After my presentation in April, I had a chance to do an encore presentation to a group of atheists about what it was like to grow up as a Mormon in Utah and to tell my story of leaving the LDS church and eventually becoming an atheist. This time, the whole thing was caught on video.
http://www.youtube.com/watch?v=jRHZf9rUoeY&list=PL51A7C4D0693D5B03The whole presentation takes about 50 minutes. I spend the first part telling my story and telling some of the problems I have with Mormonism. It’s always a crap-shoot on how the Q&A will go, but overall I think this one went well.
I’ll admit I’m not the world’s greatest speaker and there is a lock of hair on my head that is lying way out of place. It drives me nuts to watch the video, but I’m proud of this. For the first two decades of my life I followed a religion without realizing the harm of all religions generally, but Mormonism specifically. I even spent two years as a Mormon missionary in southern California. And in the last several months, I have come to realize that as loud as the religions of this country are, I have to be as loud or louder. I helped perpetuate a myth and if I spend the rest of my life railing against it, I will never be able to undo the damage I did by preaching the lies of religion.
The presentation in Palmyra was planned to coincide with the final night of the Hill Cumorah Pageant. That didn’t sit well with some of my Facebook friends when they saw when and where I spoke.
In the end, I had to explain to Kory that our event was miles away from the Mormon’s pageant and several hours before. The conversation ended amicably, but it’s interesting too see how much people will stand up for religion, even religions they don’t practice.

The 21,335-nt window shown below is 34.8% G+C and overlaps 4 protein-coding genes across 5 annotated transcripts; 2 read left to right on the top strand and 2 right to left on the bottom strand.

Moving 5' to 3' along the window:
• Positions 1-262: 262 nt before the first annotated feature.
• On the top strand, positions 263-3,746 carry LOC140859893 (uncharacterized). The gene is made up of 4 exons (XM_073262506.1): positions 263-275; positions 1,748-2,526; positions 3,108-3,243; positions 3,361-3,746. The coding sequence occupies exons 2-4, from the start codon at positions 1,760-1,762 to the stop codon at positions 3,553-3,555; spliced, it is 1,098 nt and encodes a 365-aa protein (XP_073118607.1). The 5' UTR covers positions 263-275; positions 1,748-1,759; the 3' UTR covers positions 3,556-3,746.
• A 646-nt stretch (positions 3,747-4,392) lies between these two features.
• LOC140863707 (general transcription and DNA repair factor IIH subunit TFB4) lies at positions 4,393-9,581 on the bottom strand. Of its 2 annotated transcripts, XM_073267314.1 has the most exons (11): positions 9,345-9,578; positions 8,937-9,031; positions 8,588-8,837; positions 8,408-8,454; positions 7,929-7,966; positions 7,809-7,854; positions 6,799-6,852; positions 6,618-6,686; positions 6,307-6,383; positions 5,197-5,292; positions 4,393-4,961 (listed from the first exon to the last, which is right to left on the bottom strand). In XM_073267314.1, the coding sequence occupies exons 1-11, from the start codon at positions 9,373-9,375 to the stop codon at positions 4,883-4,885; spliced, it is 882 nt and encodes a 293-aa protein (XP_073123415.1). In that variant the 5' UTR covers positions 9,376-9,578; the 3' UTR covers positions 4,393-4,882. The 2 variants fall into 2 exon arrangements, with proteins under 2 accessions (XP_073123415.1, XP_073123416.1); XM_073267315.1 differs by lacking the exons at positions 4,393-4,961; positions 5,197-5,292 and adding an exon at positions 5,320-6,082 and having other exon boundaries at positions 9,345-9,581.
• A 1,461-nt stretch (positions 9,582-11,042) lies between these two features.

After my presentation, we all went over to the pageant to see first-hand the stories Mormons like to tell. We were polite and respectful, but some of us did have some interesting conversations with missionaries.
While there, we fulfilled the Carbon County Curse. We parked next to a car with Utah plates and dealer decals from Price, Utah. After the pageant, we found out that the car belonged to Richard Wood of Price and the whole Wood family was at a family reunion. (Heather and I went to school with his son, Dan Wood, and daughter-in-law, Wendy Bjornson, when we were at CEU. They were at the pageant, but we did not see them.) It turns out Richard knows my uncle, Gary Dinkelman.
Meeting them meant, I was called “Brother Bowen” for the first time in many years. That was a little unnerving and gave me flashbacks to my life as a Mormon. I think the last time anyone addressed me as “Brother Bowen” was when the LDS Church records division wrote me a letter in 2006 officially acknowledging my renunciation of faith.